Updating your software is an essential part of cybersecurity protection.

Kellam's Tech Tips: Software Updates

In the second installment of my month-long Kellam’s Tech Tips series for Cybersecurity Awareness Month, I am addressing the importance of updating your operating system or software when new versions become available. When using our phones or computers, we’ll often get notifications that pop on our screens informing of a new update to the operating system or particular software. For example, those of you who use iOS products were recently informed of a new update to the operating system (iOS 11). These notifications can be annoying and I’m sure we’ve all been guilty of clicking on the “remind me later” option. However, neglecting these notifications can potentially forego new security updates designed to make the software, and your information, more secure.

When updates are released, users are informed of what the updates entail, and this information is public. If you continue to put off the installation of updates, you are leaving yourself vulnerable to a hacker’s exploitation of this public information. In fact, this is what contributed to the massive Equifax hack that was reported in September. The Apache Software Foundation stated that "[t]he Equifax data compromise was due to [Equifax's] failure to install the security updates provided in a timely manner.”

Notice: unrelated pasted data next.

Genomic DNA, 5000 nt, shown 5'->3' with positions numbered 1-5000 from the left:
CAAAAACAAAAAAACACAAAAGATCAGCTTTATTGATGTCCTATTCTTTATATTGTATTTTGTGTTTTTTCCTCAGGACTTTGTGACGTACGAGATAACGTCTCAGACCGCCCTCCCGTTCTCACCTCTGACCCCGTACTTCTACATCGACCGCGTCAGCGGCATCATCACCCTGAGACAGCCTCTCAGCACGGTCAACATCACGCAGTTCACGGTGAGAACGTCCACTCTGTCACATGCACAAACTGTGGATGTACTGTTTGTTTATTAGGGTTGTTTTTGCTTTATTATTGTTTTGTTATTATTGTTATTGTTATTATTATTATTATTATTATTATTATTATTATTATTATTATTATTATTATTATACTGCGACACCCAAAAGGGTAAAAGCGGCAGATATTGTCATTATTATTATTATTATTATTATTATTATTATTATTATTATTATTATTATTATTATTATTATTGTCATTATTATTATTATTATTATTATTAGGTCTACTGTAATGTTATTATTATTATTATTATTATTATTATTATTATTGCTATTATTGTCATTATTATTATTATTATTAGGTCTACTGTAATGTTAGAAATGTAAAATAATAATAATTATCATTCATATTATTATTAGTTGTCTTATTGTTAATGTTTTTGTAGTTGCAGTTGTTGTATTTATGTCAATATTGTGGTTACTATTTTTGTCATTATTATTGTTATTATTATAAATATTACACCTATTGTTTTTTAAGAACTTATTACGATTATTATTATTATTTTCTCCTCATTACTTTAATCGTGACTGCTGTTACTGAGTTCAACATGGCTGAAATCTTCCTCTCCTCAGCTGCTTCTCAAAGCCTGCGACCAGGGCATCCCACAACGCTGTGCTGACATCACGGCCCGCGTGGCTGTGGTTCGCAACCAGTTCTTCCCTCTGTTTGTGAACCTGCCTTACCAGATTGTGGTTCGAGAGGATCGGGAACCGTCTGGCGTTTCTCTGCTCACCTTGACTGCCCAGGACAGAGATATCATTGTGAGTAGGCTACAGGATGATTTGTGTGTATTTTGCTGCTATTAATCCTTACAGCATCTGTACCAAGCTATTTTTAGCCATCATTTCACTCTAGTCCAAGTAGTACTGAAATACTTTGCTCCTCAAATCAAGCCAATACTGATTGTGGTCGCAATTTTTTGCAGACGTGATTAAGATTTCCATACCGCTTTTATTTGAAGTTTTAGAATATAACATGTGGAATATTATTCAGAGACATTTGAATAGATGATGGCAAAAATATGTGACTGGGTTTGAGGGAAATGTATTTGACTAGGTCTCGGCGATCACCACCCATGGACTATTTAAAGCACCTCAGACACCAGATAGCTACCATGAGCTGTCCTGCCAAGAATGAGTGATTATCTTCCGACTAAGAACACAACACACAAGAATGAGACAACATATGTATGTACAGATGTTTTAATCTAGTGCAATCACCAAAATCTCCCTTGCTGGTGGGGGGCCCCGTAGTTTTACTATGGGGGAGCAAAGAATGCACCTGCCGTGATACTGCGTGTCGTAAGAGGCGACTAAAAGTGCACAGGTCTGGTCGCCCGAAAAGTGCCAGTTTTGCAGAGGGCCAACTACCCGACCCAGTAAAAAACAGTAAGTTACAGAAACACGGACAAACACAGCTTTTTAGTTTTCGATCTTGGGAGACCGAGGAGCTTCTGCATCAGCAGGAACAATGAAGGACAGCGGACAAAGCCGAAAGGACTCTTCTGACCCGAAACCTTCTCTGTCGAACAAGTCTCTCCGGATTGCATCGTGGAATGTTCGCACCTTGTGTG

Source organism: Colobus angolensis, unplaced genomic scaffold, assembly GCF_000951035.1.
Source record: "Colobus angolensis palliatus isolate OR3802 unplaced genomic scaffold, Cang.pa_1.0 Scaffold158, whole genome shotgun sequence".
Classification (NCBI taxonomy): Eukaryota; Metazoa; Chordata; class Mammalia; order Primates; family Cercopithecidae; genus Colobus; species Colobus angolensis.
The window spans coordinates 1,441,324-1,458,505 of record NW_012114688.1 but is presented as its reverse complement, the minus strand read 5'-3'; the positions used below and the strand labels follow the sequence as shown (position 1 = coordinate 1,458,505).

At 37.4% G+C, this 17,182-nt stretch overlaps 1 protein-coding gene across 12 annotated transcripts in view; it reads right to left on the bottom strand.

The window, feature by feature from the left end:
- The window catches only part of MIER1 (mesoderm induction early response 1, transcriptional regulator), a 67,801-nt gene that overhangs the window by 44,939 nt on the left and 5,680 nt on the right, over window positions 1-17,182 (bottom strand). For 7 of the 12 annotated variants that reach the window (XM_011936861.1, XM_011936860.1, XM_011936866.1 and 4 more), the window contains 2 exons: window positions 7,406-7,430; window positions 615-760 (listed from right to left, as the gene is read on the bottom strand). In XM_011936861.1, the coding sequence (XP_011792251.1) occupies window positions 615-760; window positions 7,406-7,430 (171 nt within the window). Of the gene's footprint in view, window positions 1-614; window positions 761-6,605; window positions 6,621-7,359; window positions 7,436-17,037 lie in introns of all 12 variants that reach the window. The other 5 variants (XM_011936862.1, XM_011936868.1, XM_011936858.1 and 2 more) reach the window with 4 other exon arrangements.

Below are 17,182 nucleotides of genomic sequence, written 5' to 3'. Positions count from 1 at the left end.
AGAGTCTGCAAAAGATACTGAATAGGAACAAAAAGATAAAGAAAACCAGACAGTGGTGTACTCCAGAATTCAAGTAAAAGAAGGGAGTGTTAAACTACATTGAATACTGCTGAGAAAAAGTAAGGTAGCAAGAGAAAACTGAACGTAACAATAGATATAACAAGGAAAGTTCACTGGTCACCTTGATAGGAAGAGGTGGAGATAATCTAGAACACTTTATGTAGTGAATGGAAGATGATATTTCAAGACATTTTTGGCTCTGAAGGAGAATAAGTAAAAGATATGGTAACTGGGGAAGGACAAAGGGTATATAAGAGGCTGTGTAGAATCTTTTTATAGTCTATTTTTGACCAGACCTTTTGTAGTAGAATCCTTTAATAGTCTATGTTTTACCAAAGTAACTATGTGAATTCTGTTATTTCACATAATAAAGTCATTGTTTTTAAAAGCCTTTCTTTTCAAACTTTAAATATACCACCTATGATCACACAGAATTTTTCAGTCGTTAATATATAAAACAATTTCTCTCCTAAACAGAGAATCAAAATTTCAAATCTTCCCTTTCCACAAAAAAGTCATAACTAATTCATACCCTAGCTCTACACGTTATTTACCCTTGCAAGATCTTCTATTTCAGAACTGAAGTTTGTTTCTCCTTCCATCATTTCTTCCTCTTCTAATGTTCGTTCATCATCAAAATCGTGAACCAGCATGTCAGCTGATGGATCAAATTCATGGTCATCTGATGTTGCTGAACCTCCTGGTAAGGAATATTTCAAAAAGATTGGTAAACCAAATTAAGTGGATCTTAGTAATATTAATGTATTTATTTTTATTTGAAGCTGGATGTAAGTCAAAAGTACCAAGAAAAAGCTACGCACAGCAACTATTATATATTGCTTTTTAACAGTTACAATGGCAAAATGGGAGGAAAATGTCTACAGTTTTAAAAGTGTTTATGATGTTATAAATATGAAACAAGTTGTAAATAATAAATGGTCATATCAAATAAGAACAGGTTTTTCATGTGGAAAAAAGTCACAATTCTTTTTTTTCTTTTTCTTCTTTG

Updates can be time-consuming and they can interrupt your workflow, but they are a crucial part of best practices when it comes to cybersecurity. Moreover, the amount of time and effort it takes to update software in relation to the potential risks involved in not updating shows that it is well worth the small interruption. Additionally, these updates often address bugs that can increase work productivity.

It is especially vital that you keep your computer operating system up-to-date to ensure you are receiving security updates. For instance, Windows XP has long been discontinued and no longer receives updates, leaving critical security gaps if you are still running that operating system. As always, when in doubt Google the issue and you’ll easily find relevant articles on updates.

Kellam T. Parks
Managing Member of Parks Zeigler, PLLC
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